PAPER - Always use a board or rigid support when lifting or moving. Place the board underneath by lifting one corner of the print and sliding the support board underneath. If this cannot be done safely, lay the board down next to the item and pick the print up by two opposite corners to move it onto the board.

Any items with friable media should not be stacked.

PHOTOGRAPHS - Wear cotton gloves when handling photographs

MATTED ITEMS - Always check the hinge or corner placement before lifting an item in a mat. Never assume the item is attached to the mat. A spatula can be used to gently locate hidden hinges. 

Open mats slowly as air pressure can cause lifting of the item and damage it.

Mats usually open like a book, from the right-hand side or bottom.

FRAMED ITEMS - It is best to move framed items flat; however, if the item is too large to pass through doorways, then move it upright with the top of the frame up. Use gloves when handling a gilded frame

The Reading Room

Ensure that the workspace is clear before setting out library materials. Clutter can harbor unseen hazards.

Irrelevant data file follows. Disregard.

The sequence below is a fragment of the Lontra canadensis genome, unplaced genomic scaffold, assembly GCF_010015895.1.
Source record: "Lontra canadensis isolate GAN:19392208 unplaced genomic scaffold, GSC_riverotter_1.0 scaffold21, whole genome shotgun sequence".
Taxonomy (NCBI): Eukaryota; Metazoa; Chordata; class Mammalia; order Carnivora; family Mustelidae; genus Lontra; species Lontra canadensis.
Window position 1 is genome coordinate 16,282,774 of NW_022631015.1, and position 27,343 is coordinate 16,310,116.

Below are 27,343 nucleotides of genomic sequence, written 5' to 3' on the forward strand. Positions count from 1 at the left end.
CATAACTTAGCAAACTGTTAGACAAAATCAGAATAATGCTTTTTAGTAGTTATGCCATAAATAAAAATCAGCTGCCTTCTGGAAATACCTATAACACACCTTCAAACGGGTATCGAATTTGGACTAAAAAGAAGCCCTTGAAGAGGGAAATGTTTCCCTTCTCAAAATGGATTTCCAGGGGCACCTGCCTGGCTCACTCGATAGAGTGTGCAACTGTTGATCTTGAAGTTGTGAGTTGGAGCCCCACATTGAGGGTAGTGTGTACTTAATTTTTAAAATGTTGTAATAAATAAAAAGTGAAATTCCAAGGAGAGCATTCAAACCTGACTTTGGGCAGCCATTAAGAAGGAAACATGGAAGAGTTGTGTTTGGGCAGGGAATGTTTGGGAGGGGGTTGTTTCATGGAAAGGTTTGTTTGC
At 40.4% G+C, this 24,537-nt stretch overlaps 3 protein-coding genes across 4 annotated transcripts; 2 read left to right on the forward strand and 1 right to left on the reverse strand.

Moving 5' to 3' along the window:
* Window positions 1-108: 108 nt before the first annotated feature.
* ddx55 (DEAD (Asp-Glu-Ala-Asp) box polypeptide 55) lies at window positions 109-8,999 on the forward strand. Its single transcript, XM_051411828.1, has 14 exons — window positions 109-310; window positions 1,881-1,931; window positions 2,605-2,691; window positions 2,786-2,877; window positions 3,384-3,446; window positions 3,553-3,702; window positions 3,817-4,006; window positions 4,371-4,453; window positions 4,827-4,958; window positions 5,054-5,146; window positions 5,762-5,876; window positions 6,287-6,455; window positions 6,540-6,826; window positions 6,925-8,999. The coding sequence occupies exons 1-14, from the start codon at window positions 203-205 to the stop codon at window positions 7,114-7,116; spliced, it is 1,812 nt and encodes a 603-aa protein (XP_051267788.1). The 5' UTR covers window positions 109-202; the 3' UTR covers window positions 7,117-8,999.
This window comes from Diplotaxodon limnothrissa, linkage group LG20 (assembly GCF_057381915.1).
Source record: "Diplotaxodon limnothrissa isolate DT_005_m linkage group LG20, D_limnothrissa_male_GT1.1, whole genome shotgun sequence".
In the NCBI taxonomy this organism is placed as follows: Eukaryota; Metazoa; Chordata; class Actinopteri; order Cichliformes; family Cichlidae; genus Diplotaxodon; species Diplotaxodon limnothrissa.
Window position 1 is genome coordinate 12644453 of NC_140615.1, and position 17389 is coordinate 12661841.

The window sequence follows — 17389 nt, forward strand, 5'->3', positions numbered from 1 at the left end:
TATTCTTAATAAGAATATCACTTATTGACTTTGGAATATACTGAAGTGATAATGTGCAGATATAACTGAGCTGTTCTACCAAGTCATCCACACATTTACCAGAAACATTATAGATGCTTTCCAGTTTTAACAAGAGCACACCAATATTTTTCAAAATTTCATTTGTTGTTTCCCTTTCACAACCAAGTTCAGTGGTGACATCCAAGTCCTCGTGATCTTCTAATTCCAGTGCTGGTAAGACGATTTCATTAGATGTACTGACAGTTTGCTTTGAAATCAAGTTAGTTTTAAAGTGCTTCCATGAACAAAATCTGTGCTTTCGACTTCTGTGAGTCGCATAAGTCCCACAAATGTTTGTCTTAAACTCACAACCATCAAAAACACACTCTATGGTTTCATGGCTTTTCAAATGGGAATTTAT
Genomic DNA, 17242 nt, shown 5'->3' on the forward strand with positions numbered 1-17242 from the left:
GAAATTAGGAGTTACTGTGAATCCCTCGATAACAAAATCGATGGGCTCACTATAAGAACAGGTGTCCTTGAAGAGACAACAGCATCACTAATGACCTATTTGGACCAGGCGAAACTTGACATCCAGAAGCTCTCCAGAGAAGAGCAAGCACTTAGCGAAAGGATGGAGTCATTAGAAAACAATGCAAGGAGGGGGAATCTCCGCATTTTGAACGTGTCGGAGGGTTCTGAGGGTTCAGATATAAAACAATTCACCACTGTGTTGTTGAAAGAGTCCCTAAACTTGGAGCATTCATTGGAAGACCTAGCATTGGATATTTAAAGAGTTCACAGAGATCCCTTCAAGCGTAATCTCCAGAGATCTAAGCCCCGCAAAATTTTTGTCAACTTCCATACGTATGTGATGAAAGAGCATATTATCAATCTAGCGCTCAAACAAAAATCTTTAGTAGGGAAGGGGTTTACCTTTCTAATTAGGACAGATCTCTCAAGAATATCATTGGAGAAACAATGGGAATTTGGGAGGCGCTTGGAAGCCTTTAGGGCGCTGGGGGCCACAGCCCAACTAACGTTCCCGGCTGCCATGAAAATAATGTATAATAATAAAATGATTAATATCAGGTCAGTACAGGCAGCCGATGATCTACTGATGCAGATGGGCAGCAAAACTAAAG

DO NOT pile more than 3 books on top of one another

DO NOT place larger books on top of smaller ones

DO NOT place books with metal furniture (i.e. metal corners or bosses) or clasps on top of other objects.

Support all books with soft cradles and/or weights and don't open a book more than the binding and paper will easily allow.

Be careful when opening boxes or enclosures, as there could be loose pieces. Look for handling instructions printed on the enclosure.

When finished, check the item for objects that could be used for bookmarks: Paper clips, sticky notes, rubber bands, etc. These materials can cause discoloration or damage over time if stored with the item.

Preservation Profile Guide

Preservation Unit  

425 Library, MC-522 
UIUC Library 
1408 West Gregory Dr.
Urbana, IL 61801 

Conservation Lab  
Oak St. Library Facility
OSLF, 2nd Floor 
809 South Oak Street 
Mail Code 527 
Champaign, IL 61820 

Preservation Services Website